Analysis Law and Policy

More Bad News on Russian Adoptions Predicted After Another Adoptee Death

Karen Smith Rotabi

Three-year-old Russian adoptee Maxim Kuzmin’s death has been ruled accidental. Still, there may be more bad news to come on the Russian adoption front.

Until recently, many people wondered whether three-year-old Maxim Kuzmin’s January 2013 death would be counted as the 20th death of a Russian adoptee—the next child to die as a result of abuse at the hands of his U.S. parent. Now, a Texas coroner has found that Kuzmin’s death was accidental and resulted from self-inflicted wounds to the abdomen.

According to a psychologist, Kuzmin had a history of self-harm. As an adoption professional and researcher, I’m familiar with head-banging and other issues for institutionalized children, but I have never heard of a child self-harming to the point of death as a result of abdominal injuries; that is more than highly unusual. We may never know what really happened to Kuzmin, but we can all agree that his death is very sad and was likely preventable.

The timing of this death further undermines the pending adoptions of Russian children caught in limbo since the Russian government shut down its system serving U.S. families. The story of the moratorium will continue to unfold in the media, and there will be the typical onslaught of stories about couples who are devastated by the shut-down and the millions of orphans who are suffering in Russia’s institutions. All of this will be compelling and very similar to every other country shut down, among them Romania, Cambodia, Vietnam, and Guatemala.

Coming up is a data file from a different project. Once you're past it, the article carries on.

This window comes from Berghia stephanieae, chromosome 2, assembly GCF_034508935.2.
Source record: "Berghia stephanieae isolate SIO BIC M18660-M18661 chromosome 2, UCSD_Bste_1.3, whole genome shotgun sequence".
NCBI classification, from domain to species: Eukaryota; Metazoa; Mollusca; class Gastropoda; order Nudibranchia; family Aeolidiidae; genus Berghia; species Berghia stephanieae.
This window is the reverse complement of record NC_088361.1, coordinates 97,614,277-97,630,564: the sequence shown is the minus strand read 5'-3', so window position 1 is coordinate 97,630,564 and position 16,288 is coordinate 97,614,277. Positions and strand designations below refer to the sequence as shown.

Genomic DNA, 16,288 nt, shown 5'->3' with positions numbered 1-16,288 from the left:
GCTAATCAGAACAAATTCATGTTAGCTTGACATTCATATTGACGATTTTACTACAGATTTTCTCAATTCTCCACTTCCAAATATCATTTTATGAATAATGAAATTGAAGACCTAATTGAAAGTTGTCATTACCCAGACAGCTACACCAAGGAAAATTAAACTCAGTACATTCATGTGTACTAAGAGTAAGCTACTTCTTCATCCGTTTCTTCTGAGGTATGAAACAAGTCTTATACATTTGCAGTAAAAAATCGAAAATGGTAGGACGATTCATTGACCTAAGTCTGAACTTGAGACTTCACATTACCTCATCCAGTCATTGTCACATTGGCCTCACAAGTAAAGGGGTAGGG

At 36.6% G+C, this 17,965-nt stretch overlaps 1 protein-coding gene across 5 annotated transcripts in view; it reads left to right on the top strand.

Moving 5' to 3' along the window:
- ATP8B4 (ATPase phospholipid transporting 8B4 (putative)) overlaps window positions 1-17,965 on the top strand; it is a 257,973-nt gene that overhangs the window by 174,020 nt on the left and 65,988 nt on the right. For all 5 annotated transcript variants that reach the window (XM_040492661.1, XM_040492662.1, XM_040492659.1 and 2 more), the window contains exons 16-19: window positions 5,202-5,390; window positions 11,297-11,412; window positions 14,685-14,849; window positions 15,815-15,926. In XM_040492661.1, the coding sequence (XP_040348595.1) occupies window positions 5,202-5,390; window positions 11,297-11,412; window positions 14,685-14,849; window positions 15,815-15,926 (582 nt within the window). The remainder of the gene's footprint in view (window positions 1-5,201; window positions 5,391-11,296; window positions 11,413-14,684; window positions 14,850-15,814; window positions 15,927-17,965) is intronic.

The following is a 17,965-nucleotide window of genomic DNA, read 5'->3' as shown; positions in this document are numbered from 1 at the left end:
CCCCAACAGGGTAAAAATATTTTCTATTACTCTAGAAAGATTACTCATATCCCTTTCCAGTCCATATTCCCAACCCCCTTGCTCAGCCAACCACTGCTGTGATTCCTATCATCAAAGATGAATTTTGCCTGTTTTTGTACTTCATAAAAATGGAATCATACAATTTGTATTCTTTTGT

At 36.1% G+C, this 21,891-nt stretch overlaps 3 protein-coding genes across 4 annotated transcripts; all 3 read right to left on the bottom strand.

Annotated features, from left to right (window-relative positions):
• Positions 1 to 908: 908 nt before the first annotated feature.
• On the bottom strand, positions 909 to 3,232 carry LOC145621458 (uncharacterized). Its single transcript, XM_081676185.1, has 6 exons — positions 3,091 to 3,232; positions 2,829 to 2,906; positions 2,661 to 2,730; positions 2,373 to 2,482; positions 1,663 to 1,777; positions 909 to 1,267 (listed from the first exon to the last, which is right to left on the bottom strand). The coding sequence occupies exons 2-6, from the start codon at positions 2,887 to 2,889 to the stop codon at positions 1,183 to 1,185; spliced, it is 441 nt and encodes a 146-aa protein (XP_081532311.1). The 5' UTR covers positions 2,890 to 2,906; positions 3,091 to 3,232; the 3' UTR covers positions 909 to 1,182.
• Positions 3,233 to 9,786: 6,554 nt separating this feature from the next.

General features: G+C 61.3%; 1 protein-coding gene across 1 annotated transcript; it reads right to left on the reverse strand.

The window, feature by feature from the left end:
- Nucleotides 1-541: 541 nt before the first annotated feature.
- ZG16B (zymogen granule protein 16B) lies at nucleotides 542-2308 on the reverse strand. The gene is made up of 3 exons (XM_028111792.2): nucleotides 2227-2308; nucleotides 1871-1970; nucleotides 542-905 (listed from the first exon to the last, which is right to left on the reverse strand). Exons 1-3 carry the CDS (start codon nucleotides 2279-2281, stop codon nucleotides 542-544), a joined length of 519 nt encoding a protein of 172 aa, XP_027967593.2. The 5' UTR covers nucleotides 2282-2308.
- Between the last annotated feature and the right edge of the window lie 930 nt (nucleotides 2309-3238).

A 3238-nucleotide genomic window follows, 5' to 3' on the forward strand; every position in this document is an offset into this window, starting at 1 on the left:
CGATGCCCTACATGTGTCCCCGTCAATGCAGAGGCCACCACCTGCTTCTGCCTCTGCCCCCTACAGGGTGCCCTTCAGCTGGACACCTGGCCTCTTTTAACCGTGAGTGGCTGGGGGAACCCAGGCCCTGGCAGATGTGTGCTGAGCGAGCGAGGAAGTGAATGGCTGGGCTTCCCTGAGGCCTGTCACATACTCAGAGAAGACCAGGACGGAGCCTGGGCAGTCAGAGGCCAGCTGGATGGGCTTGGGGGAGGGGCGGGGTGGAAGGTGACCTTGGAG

In Russia, the warning signs have been more than concerning as the number of adoptee deaths from the country have raised the eyebrows of the fiercest proponents of inter-country adoption. Hushed conversations about “what’s wrong” are not uncommon among adoption professionals, especially adoption service providers who did not have a Russia program. Many agencies not only lacked a Russia program—some agency directors would admit quietly that they would never put themselves in the position of arranging such adoptions. It was just too complex, the liabilities too high, and the post-placement services to families too demanding. The latter issue, services for families adjusting to their children (and vice versa), may be at the crux of the issue, as Russian adoptees were known to have many behavioral and medical problems compared to children originating from other countries. Some families have spent over $100,000 getting help for their adopted children from Russia. Some have even placed their adopted children into foster care or private institutions to get the care that they cannot provide. The truth is troubling when one looks at the whole picture.